The future of media is algorithmic aggregation, at least that is the approach Future US is taking. The U.S. subsidiary of Future PLC, and publisher of such niche magazines as Nintendo Power, Guitar World, and Maximum PC, is adopting a different approach online than simply putting its print articles on the Web. Instead, it has launched dozens of news aggregation and discovery sites called “Blips” that are a combination of Techmeme and Digg. The Blips collect topical stories from across the Web and present the headlines in discussion clusters like you’d see on Techmeme, but stories can also then be voted up the page like on Digg .
There are about 40 different Blips on various topics, including TechBlips, EarthBlips, and WrestlingBlips. All of them are accessible from Future’s online portal, DailyRadar (which also houses the magazine content under games, music, tech, entertainment, and sports tags). Future has been launching Blips quietly since last summer, and they now account for 9.3 million of DailyRadar’s 27 million monthly unique visitors (which is up from about 12 million uniques a year ago before the Blips sites were added). These are internal numbers. ComScore shows 11.4 million uniques worldwide in March, 2009 up from 6.4 million last September.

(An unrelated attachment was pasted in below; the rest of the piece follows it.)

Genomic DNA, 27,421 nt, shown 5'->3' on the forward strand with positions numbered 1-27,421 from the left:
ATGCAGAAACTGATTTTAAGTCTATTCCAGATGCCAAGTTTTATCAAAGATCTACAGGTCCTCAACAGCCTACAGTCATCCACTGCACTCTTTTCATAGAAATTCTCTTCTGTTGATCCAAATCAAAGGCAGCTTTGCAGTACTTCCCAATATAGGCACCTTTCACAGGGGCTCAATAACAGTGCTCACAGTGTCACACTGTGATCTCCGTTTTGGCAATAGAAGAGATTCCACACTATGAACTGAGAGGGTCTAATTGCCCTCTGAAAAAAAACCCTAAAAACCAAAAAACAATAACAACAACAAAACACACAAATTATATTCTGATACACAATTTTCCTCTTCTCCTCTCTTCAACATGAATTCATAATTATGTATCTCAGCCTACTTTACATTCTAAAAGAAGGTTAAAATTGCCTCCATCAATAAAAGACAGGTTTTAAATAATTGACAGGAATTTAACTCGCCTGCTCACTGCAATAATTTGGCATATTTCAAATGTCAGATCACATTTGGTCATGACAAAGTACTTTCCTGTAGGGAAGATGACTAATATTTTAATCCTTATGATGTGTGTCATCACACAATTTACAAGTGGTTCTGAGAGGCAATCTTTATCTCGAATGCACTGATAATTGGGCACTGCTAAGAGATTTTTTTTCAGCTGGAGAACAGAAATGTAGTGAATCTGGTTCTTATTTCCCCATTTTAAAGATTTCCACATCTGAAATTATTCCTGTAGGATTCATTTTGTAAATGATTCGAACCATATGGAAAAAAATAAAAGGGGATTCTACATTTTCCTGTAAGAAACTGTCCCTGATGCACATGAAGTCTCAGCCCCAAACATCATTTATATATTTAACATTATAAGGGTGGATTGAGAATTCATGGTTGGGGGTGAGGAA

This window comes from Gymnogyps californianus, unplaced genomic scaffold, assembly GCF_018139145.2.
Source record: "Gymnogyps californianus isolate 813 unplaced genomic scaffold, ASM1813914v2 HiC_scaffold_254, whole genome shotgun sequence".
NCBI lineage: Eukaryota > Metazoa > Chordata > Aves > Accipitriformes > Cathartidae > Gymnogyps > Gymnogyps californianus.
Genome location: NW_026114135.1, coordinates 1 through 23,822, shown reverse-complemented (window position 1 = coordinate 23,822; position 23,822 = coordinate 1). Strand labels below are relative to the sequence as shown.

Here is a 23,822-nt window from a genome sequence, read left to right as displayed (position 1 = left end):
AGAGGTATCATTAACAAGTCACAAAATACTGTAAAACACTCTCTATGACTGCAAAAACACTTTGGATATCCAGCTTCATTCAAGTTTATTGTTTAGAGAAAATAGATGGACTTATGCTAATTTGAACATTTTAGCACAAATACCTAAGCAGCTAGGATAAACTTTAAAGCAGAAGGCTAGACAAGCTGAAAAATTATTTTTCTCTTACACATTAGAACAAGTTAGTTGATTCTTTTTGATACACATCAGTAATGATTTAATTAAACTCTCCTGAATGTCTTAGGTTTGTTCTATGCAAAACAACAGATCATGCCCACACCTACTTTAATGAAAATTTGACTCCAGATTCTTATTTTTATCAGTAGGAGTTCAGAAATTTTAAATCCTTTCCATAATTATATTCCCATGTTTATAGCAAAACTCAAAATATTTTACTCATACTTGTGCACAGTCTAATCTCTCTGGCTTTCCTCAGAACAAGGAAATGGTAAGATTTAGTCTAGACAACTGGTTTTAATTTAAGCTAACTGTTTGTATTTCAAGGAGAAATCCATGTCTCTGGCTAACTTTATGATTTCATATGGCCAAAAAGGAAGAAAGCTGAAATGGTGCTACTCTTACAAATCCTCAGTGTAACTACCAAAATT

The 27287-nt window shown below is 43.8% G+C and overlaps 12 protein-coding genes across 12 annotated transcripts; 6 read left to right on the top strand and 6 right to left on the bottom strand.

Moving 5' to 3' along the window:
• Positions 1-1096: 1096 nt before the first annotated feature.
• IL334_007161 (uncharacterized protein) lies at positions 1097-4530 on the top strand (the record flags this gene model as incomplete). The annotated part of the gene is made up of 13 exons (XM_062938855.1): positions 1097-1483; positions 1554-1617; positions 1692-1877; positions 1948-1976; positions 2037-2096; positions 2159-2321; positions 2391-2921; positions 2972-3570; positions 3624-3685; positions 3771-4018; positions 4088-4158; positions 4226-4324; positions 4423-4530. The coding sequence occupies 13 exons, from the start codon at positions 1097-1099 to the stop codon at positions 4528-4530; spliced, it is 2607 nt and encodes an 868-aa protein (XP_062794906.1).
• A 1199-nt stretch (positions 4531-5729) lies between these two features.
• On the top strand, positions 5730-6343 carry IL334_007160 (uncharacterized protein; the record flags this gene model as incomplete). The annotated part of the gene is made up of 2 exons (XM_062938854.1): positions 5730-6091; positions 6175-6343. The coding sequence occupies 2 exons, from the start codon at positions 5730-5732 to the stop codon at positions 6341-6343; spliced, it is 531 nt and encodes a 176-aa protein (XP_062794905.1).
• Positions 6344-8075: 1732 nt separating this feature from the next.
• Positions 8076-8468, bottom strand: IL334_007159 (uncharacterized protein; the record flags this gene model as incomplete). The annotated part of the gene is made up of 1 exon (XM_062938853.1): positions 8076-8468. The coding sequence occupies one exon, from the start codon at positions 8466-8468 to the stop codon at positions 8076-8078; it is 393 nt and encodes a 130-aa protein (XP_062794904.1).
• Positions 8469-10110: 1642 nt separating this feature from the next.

The Blip sites are based on Future’s $3 million acquisition of BallHype last year. Now Future is rolling out about half a dozen new Blips every month. The underlying technology evaluates 26,000 different news sources, blogs, video sites, and photo sites to create topical Blips. Once a source is white-listed by an editor or added by a reader, it then becomes part of the mix. Stories are clustered together, with the placement of headlines determined by a combination of links, votes, and age (newer stories rank higher).
I am not convinced the Blip strategy will make a meaningful difference for Future or offset the downward spiral in print advertising, but it is an interesting attempt at adaptation. TechBlip is not going to displace TechMeme any time soon, but most of the other Blips address under-served or highly-focused niches: AnimeBlips, CricketBlips, CraftBlips, GuitarWorldBlips, MommyBlips, etc. Niche news aggregation is one thing, but then aggregating the aggregators gives Future the scale to sell ads across all of the Blips. On the other hand, the Blips are so targeted running ads across the network might not always make sense. If you are targetting mommies, you are probably not interested in reaching anime aficionados.
To show off the technology, DailyRadar has an interactive Trendmap showing which tags and keywords are peaking on the site. You can create Trendmaps for different broad categories and grab it as a widget, which I’ve done below: